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Discussion Starter #1
I've had three swarms move into deadouts I had stacked by my house {maybe two feet from the house}. I haven't moved them yet as I wanted them to firmly establish themselves in their new digs.

My wife scared away a black bear about an hour ago - since then I've setup a wimpy electric fence by flashlight - which is showing about 1KV on the tester. This energizer came off a pig pen setup today (pigs arrive tomorrow) and properly setup was generating 8.9KV on the fence. Near the house is pure gravel. Tough to ground - tough to get fence posts in the ground!

Aside from leaving my outside lights on is there anything aside from sleeping out there all night I can do to keep these bees undisturbed? {It is way too buggy to sleep out there.}

Two of the three swarms don't yet have bottom boards (something I was going to do tomorrow) or the hives could get moved tonight into the bee yard.

I'm thinking perhaps parking my pickup inches in front of the hives might help.

So keep your fingers crossed for me tonight. I wish I had a dog, but I don't.
 

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Hi Andrew,

Can you slide the hives into the back of the pickup and park it in the bee yard for the night? Good luck with Mr. Bear.

Don't have the bear problems here that I did in Maine. Partly because the place I rent came with electric-fenced pastures for the cattle.

Wayne
 

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Discussion Starter #4
Interesting thought. I could certainly move the one that has the bottom board. Of the others one is a stack of five deeps and the remaining one a stack of two. I might do the smaller one. Something to think about for a few minutes.
 

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Discussion Starter #5
Andrew,

And all along I thought you were Mr. Tough Guy. Good luck, and I hope you get through the night OK.

Steve
I wish. I'm 54, over weight and knackered from working on the pig pen today. In fact my wife got me out of bed to tell me about the bear.

Thank you for the good wishes.
 

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Pour salt water around the ground rod for the fence and run an extra wire to the ground rod on your house. Wet (saturate) the ground around the entire fence. Retest the fence after doing that and you'll see a huge difference in output.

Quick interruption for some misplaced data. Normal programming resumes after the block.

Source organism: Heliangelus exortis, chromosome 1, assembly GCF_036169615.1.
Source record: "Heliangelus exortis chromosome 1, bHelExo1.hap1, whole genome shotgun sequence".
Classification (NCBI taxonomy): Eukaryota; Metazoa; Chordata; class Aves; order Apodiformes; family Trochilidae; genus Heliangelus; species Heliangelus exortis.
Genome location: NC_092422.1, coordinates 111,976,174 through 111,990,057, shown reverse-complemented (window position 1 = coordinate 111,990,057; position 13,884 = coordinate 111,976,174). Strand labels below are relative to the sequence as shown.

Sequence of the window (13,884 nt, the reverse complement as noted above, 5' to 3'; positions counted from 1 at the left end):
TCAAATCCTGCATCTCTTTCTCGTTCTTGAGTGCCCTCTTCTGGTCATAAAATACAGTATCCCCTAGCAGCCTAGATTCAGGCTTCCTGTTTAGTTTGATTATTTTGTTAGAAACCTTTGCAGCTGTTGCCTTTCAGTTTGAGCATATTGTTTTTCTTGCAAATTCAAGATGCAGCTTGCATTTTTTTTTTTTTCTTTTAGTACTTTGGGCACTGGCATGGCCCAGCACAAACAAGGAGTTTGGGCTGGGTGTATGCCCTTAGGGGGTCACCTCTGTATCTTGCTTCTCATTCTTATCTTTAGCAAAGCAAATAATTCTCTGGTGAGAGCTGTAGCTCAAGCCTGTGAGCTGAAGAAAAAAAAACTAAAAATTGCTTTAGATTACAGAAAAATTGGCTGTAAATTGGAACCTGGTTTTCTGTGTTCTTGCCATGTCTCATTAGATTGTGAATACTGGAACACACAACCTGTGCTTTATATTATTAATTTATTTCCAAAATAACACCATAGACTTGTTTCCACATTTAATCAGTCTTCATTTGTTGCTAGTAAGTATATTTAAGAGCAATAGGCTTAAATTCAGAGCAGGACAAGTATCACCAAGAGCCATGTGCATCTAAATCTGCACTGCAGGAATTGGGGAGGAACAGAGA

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I do not know how this will work on bear that are at all acclimated to the presence of humans. But when I hunted elk and we harvested elk too late in the day to get them back to camp. we would set out a blinking LED light. and hang our tee shirts, which we had hunted in for a day or two, or three about 25 yards around the harvest. I have had bear come into camp and raid the coolers, but they have never had them feast on my kill.
 

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Discussion Starter #11
We made it through the night! I just turned off the lights - the radio is still on. Now back to bed. Thanks everyone! I will check the voltage on the bee yard fence this morning and do whatever maintenance needs to be done. And move the swarms from the next to the house today,
 

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A 30-06 helps a lot. :) plus meat. Cousin and his boys got three this spring.
David
 

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Discussion Starter #15
A 30-06 helps a lot. :) plus meat. Cousin and his boys got three this spring.
David
Have to be a 12ga with slug. I have thought about it.

Bottom boards are now on - I checked the last swarm to move in - lots of nectar storage, no eggs/larvae that I could see. It was a very quick inspection and I did not lay eyes on a queen.
 

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If your fence posts are steel, in addition to the normal ground rod, you can run/attach a ground wire to several or all of the fence posts for better grounding.
 

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If you run a couple hot lines with a ground line on each side of the hot, ground them direct to the fencer, ole pooh bear will ground between the hot and ground and run back to the hundred acre wood with a bad headache. Good luck.
 

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Ammonia is said to be a very good effective repellant - it really messes with their sensitive sense of smell. Clorox also works, but DON'T mix the two!

You can run insulated wire from a charger to your hot wire ( mine is~ 60-70' of stranded #12 electrical wire) and likewise for the ground - just run any wire (needn't be insulated) to a rod/steel post in the ground wherever convenient. & yes, moisture/saltwater improves the zap, but mine is still quite a jolt even when bone dry. I sometimes test mine with a short piece of (same) grounded, insulated, wire and get a loud "pop" and ~3/16" inch spark (from hot wire, to grounded test wire) when it's working "properly".



'Good to hear you made it through the night.
 

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I got a hint from a keep, told me to lay down chicken wire on the entire perimeter of the electric fence and attach the ground to it.
 
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